Of course Tolkien — but I have rather eclectic tastes. In recent years I’ve done a lot of reading in non-fiction, but if I go back a little further, John Dos Passos — Manhattan Transfer, the U.S.A Trilogy, stuff like that. Rich Cohen, Lake Effect. Michael Pollen, of course. Jared Diamond, Isaac Asimov’s Foundation Trilogy. Andre Norton. A whole bunch of stuff, I have a wide range of tastes.
The really exciting thing that starts happening early on in Freedom is this idea that the Daemon could be a force for good.
Yep, and that’s the key thing for me. That was very much the heart of the plan. I wanted people to start out thinking, this is a horrible, scary villain, and then in the second book going down the other slope and saying, wait a minute, what if there are other scary villains in the world, and those scary villains are running us off a cliff, but this one’s not going to.
Is that good? Does that make it good? Does that make it neutral? My main goal in this was trying to get people to really think about those questions. I’ve gotten people who say, “Do you really want us to do this?” I say, slow down! I just want people thinking about this. This is not a how-to manual.
Is the Daemon’s critique of corporate culture your own? Is this—to some extent—you putting your ideas out there?
Yeah, it is. But remember I have my own corporation, so I’m not anti-corporate. I’m against unanswerable concentrations of power, whether that be government or private industry or religious figures — anybody who is not accountable to the larger social climate or society for the power they wield, that concerns me. I’m very pro-democracy.
I look at these books — if there’s a theme, it’s unintended consequences. The idea that we’re building modern civilization into this precision machine, and the unintended consequence is that it makes it very fragile and very susceptible to outside attack and internal attack. And also it undermines democracy, because the more efficient you make things, the less people are needed to run them, and the less people that are needed, that goes counter to democracy.
So I think we need a little bit of inefficiency to have some diversity. You never know what part of the system is going to collapse and if we build all these single points of failure, in many industries — media, information systems, transportation, on and on, food systems — it’s very efficient, it’s supremely efficient, and it makes great sense to do that … up until something unexpected happens. And then you have a major problem. A major problem.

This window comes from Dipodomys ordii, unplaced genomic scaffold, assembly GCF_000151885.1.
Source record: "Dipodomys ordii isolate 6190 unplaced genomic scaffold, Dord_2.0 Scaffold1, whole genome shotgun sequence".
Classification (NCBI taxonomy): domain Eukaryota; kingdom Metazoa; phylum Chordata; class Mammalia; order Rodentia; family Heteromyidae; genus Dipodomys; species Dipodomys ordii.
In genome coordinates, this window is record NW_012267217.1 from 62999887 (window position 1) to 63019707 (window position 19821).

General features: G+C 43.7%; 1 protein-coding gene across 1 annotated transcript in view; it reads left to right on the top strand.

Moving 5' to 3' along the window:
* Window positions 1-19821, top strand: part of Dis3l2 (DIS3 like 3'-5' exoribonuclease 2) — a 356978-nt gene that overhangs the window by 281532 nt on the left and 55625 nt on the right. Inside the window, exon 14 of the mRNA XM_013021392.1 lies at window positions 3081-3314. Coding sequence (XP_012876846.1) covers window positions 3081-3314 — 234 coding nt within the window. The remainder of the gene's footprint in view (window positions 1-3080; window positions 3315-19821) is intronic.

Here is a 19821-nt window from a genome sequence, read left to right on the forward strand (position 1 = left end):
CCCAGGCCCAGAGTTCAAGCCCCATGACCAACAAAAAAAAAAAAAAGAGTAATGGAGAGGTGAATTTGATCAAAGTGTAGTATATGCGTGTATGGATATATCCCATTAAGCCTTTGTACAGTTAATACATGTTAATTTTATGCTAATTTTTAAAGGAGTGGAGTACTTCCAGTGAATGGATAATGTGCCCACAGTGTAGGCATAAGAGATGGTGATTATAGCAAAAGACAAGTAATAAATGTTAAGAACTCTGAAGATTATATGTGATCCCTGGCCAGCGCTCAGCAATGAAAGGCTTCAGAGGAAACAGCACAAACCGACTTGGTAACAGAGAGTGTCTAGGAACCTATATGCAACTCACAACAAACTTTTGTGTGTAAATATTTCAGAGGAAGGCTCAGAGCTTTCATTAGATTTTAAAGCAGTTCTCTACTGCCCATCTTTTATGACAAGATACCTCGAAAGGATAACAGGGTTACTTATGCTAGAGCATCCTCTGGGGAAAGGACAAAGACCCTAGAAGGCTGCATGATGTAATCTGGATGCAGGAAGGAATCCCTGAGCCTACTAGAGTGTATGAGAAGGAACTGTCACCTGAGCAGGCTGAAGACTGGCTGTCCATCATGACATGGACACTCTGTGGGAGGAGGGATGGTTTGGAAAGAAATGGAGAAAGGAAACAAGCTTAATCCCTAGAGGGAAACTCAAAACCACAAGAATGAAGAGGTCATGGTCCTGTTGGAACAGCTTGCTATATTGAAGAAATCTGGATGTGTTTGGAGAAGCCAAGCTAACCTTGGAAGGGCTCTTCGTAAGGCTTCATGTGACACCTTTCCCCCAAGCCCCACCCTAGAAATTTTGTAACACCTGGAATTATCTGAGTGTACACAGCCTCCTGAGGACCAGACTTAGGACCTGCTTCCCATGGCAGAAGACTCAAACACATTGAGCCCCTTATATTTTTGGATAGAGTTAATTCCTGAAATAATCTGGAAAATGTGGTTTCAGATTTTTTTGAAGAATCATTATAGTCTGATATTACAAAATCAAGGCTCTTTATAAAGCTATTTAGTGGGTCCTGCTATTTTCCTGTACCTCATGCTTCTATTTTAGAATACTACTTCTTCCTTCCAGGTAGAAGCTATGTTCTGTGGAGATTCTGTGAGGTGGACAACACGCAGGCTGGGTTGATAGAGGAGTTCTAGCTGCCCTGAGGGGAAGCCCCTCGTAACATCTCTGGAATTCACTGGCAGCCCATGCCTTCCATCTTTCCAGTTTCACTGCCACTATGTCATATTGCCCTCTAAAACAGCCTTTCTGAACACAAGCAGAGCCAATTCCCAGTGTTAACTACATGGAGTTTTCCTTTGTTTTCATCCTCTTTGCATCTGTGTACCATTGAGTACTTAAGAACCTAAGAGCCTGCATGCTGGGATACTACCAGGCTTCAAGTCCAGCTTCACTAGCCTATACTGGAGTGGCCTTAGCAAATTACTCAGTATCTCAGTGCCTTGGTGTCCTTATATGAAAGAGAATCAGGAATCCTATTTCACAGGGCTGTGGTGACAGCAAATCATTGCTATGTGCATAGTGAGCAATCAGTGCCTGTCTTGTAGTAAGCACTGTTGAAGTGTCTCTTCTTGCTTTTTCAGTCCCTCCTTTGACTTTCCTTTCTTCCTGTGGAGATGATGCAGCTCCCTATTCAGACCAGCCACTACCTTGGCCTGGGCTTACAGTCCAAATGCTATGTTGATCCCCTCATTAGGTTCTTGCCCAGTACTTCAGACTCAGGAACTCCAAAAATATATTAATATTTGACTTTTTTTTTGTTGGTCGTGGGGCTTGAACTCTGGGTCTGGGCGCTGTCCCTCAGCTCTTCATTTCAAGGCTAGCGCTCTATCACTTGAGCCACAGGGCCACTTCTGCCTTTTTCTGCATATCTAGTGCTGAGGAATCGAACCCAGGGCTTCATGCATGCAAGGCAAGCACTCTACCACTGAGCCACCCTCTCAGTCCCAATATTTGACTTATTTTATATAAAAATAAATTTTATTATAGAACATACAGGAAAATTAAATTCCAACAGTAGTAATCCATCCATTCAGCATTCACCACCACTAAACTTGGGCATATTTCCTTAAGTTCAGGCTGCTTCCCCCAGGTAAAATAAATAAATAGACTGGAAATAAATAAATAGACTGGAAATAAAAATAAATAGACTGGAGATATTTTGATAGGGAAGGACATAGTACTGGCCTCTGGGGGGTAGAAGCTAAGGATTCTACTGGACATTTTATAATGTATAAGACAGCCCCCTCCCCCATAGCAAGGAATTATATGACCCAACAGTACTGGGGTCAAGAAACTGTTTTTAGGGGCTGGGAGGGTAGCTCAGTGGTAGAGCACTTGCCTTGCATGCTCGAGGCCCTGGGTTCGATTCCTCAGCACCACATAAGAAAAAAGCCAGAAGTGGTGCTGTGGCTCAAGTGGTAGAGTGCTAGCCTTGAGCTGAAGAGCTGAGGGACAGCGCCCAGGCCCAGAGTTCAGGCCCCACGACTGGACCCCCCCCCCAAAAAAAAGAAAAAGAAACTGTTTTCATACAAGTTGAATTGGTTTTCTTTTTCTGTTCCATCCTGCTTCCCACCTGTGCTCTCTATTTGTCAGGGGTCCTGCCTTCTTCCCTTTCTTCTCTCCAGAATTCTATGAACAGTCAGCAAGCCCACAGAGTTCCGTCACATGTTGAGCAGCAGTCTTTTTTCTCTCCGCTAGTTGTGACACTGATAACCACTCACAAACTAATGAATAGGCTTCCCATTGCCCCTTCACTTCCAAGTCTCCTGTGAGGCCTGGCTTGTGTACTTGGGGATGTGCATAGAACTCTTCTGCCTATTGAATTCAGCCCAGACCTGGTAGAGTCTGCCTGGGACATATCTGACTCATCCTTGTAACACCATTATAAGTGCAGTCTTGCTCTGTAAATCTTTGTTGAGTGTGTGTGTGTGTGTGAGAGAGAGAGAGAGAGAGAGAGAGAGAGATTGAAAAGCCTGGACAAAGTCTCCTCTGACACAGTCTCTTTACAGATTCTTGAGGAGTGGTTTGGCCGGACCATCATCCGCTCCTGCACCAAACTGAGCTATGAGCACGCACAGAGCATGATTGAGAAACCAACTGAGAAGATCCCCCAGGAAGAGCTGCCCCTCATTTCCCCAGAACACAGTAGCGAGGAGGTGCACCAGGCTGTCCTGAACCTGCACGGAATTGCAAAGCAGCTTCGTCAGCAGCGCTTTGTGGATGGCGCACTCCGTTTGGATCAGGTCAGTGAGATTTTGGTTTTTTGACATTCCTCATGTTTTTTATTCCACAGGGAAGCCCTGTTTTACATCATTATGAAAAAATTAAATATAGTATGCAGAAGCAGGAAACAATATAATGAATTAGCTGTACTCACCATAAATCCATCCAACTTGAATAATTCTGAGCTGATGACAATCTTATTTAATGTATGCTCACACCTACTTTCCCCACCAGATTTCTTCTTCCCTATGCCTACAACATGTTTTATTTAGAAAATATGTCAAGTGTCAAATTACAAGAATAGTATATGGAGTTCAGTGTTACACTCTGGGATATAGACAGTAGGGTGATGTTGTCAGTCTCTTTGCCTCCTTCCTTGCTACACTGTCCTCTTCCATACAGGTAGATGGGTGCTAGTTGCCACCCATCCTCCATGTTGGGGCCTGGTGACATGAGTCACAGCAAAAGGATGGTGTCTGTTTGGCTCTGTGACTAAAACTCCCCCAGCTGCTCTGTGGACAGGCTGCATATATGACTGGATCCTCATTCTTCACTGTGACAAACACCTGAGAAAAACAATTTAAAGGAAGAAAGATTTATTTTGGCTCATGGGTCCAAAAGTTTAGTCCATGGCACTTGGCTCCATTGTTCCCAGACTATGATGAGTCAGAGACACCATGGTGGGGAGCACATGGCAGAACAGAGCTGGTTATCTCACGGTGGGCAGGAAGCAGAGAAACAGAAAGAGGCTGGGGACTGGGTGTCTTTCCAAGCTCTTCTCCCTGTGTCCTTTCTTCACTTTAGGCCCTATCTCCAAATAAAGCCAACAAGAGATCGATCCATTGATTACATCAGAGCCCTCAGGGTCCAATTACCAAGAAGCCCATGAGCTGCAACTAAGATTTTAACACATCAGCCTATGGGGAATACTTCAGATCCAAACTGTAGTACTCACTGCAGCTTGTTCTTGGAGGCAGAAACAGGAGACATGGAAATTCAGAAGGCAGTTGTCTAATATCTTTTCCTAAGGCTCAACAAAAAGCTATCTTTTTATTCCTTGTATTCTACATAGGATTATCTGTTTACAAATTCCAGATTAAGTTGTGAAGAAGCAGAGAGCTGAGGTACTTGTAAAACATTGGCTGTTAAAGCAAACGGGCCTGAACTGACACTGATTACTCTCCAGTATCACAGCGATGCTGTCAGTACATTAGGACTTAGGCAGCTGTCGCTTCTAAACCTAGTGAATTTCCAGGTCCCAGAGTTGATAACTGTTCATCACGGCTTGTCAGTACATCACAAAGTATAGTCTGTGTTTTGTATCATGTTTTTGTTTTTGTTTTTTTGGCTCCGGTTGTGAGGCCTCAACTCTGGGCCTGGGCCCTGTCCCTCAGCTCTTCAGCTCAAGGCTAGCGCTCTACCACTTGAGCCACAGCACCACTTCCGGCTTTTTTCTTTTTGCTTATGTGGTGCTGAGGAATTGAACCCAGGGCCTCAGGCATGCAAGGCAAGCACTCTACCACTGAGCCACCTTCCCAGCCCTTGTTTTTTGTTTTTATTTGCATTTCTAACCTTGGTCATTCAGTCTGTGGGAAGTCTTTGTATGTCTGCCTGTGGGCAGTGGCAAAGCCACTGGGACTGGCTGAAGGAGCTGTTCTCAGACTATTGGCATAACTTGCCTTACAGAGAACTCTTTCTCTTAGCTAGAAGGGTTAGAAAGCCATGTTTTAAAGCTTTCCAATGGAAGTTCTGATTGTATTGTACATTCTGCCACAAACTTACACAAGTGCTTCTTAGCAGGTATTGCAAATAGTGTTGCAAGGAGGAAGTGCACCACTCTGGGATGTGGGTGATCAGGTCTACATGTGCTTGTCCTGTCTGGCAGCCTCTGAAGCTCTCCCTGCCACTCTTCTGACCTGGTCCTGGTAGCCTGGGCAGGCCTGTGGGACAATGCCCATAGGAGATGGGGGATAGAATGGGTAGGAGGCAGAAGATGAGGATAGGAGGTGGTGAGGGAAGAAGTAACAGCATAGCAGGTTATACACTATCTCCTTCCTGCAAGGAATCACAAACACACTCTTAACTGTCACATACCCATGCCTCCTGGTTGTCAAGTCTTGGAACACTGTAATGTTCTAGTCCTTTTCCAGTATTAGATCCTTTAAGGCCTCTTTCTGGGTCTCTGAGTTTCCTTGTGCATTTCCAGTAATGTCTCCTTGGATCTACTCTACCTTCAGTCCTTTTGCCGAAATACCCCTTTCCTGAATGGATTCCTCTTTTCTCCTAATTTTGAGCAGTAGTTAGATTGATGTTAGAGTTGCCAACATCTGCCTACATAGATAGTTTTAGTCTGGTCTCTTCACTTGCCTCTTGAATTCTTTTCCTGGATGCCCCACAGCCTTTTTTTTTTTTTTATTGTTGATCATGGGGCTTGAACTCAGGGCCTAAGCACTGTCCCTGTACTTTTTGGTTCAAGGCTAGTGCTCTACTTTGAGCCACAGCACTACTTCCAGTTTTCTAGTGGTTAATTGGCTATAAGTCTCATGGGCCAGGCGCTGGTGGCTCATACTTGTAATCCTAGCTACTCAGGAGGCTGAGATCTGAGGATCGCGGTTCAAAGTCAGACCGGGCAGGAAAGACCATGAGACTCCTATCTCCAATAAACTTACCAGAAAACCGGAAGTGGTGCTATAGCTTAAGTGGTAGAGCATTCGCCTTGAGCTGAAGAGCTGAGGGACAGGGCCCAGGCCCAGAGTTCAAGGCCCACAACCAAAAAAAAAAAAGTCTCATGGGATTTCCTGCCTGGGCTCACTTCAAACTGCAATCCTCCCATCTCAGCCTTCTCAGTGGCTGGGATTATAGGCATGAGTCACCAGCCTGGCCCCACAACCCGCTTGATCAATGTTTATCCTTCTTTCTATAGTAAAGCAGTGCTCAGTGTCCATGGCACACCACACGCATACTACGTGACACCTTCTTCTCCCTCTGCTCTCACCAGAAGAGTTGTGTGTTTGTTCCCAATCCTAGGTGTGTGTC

I think if I were to express my wish it would be that we are more regionally self-reliant. And I don’t mean people being survivalists, I mean regionally self-reliant. So that you have these individual cells. The idea of having different solutions in different areas, so that we have a very robust, durable civilization.
And also that feeds into democracy, because if you don’t have to answer to a distant power, you can make your own decisions. I think that’s the very heart of democracy. Listen to me, I sound like I’m up on a soapbox here, but yeah, that’s what I think. That’s really where I was going with it.
The Darknet, the way it’s structured, it reminds me of some the 19th century utopian socialist experiments.
Yeah, isn’t that scary? I took a class called Utopias and Dystopias, so I’m mindful of the fact that a utopia can very quickly turn into a dystopia.
I want to shy away from saying I think this is exactly what we should do. Really where I am going is that I want people to try and look around them and realize, “You know what? I am wholly reliant on these other people.” I don’t have a community around me that can take care of itself within a hundred or two hundred miles from my house. We get our trashcans from 8,000 miles away. We get everything from 8,000, 10,000 miles away. When I say self-reliance I don’t mean everybody farming, but I do mean a more integrated local system that gives a nod to its region and to its environment.
Are you a big gamer?
I am. I’ve been playing a lot of Assassin’s Creed II just recently. Modern Warfare II, GTA IV, stuff like that.
I usually skirt the edges of the game and try to see what else I can do to cause trouble in it after I go through the things. I find games fascinating. They really are like some sort of psychological, I don’t want to say Rorschach Test. But you can learn a lot about people from playing games with them.